Age Discrimination or Protecting a Vulnerable Employee?

by Evil HR Lady on April 28, 2020

My “position” was called back to our store after furlough but I was not. My coworker,  who I trained and share the position with, was called back yesterday. No one will answer my calls or questions about my possible return. I am 58 years old and have had higher evaluation scores than my coworker. Is this a case for age discrimination? They will not tell me that I am laid off yet but they are not having me return to work alongside my coworker. Any advice would be appreciated.

From the information here, I can’t say for sure whether this is age discrimination. There could be a zillion reasons why your coworker was called back and you were not. You may be a better overall employee, but she can do X better than you can and they really need someone to do X. Or, perhaps she has more availability than you do. Or, they only needed to call back ten employees, they put everyone name’s in a hat, and pulled out the first ten. All are possible.

It’s also possible that it is age discrimination. They prefer younger workers or their unconscious biases make them discount your higher performance evaluations because naturally younger workers are harder workers.

It’s also possible that they are concerned about you. The older you get, the more likely you are to suffer serious consequences and death from Covid-19. So, they may think they are being nice in not bringing you back. After all, if you’re furloughed, you’re receiving unemployment pay and they’ll bring you back when it’s safer.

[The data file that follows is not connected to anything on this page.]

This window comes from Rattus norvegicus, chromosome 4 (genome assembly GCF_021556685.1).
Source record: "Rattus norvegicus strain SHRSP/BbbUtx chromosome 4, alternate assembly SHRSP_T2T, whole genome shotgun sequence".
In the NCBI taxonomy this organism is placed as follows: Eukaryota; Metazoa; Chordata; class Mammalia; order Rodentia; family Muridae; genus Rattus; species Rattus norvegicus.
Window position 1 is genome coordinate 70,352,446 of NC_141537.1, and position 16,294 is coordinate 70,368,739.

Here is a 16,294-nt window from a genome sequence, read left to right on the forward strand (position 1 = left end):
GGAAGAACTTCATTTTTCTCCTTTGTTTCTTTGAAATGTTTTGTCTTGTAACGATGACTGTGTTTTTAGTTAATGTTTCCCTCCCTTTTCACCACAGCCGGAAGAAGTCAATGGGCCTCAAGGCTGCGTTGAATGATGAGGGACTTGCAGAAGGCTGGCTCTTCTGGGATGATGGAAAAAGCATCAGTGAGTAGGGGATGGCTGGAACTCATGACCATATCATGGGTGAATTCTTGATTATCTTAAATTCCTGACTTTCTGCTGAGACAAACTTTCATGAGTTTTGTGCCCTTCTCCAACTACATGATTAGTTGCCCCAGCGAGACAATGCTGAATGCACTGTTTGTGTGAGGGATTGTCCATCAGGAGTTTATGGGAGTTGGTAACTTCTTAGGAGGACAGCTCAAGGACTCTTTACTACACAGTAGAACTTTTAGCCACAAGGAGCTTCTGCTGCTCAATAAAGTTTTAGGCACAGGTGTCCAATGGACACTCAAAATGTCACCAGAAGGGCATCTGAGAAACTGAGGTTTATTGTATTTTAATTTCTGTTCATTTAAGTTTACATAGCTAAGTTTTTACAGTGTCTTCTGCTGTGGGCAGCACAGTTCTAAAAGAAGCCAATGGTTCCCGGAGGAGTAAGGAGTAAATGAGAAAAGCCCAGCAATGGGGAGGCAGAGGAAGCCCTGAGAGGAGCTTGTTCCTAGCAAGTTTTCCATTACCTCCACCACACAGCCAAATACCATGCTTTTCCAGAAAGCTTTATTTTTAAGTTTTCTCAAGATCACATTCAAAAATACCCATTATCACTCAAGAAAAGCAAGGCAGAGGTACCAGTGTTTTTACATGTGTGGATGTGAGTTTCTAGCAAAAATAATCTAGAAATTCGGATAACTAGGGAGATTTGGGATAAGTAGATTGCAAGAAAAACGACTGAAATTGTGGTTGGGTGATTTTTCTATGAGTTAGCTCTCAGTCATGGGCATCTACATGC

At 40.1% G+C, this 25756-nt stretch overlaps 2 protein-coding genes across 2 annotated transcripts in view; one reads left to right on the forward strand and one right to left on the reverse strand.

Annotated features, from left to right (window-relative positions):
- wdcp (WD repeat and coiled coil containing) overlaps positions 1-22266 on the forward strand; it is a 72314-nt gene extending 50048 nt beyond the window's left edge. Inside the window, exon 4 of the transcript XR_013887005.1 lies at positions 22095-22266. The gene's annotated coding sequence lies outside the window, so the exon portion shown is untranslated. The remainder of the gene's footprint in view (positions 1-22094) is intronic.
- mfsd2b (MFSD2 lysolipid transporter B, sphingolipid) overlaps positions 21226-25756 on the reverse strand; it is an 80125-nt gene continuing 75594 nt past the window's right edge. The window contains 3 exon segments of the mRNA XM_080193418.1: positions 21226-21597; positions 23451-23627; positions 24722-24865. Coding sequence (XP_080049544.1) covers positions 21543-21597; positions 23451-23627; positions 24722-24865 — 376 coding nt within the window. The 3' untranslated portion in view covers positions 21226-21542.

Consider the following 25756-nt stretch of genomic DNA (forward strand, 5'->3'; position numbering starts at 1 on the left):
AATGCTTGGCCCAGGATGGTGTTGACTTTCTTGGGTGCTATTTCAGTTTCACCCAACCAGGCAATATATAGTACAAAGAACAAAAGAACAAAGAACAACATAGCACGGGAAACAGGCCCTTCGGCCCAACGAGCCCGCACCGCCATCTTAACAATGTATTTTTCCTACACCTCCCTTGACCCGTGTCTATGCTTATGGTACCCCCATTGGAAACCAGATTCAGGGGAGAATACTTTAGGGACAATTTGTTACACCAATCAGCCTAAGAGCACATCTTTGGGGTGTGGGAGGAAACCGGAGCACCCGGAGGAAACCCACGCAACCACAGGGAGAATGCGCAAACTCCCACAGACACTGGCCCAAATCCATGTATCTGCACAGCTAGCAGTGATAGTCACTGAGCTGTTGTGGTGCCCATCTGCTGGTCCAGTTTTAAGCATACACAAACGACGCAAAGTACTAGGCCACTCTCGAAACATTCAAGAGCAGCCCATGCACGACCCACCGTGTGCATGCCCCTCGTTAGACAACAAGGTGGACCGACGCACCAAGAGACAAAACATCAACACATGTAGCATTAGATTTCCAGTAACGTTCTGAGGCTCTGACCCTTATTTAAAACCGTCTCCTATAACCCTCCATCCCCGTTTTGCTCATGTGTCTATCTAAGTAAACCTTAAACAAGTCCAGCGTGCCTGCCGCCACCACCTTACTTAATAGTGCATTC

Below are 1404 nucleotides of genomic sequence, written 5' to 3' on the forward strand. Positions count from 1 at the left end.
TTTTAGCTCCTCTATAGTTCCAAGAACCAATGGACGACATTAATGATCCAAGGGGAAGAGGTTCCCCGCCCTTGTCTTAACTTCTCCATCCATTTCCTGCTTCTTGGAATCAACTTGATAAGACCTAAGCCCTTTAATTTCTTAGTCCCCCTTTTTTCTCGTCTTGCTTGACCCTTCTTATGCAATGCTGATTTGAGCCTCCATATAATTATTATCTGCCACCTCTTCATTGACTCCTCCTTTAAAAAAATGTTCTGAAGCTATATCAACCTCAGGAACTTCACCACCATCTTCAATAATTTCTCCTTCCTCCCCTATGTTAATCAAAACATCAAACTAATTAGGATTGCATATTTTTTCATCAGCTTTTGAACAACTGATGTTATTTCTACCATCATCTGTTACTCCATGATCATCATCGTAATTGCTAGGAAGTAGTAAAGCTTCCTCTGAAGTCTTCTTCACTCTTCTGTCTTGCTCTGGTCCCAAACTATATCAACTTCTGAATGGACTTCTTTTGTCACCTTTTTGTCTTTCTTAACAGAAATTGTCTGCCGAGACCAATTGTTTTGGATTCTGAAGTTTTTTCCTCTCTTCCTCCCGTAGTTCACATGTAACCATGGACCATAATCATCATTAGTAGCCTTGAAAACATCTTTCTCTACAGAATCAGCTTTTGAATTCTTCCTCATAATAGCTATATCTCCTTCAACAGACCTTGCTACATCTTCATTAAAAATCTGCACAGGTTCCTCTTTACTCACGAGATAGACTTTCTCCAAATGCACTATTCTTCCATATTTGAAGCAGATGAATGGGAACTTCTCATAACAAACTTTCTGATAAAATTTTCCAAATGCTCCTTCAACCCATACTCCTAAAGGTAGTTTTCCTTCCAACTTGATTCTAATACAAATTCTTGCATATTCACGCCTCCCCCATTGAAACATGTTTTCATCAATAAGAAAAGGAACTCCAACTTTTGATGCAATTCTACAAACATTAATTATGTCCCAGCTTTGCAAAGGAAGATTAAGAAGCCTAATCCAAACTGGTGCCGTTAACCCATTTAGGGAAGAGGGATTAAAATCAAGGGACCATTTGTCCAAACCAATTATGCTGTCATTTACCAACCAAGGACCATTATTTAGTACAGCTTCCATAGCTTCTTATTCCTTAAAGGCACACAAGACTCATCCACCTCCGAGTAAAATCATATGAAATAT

It sounds nice. It is nice. It’s also illegal.

It’s either age discrimination or an ADA violation when an employer decides not to bring you back based on your protected characteristic. They may think they are being kind–especially if you’re getting unemployment with the enhanced $600 payment.

Now, of course, it’s perfectly legal for you to happily take your unemployment check and wait for the next round of recalls. But, you can also file a complaint. They may not be responding now, but they will respond if you send an email labeled “Official Complaint of Age Discrimination.”

However, in this case, I suspect you’ll catch more flies with honey. Try reaching out and explaining that you’re anxious to return to work. Give them a chance to respond and if they say no, follow up. If you still feel like it’s age discrimination at that point, make the formal complaint.

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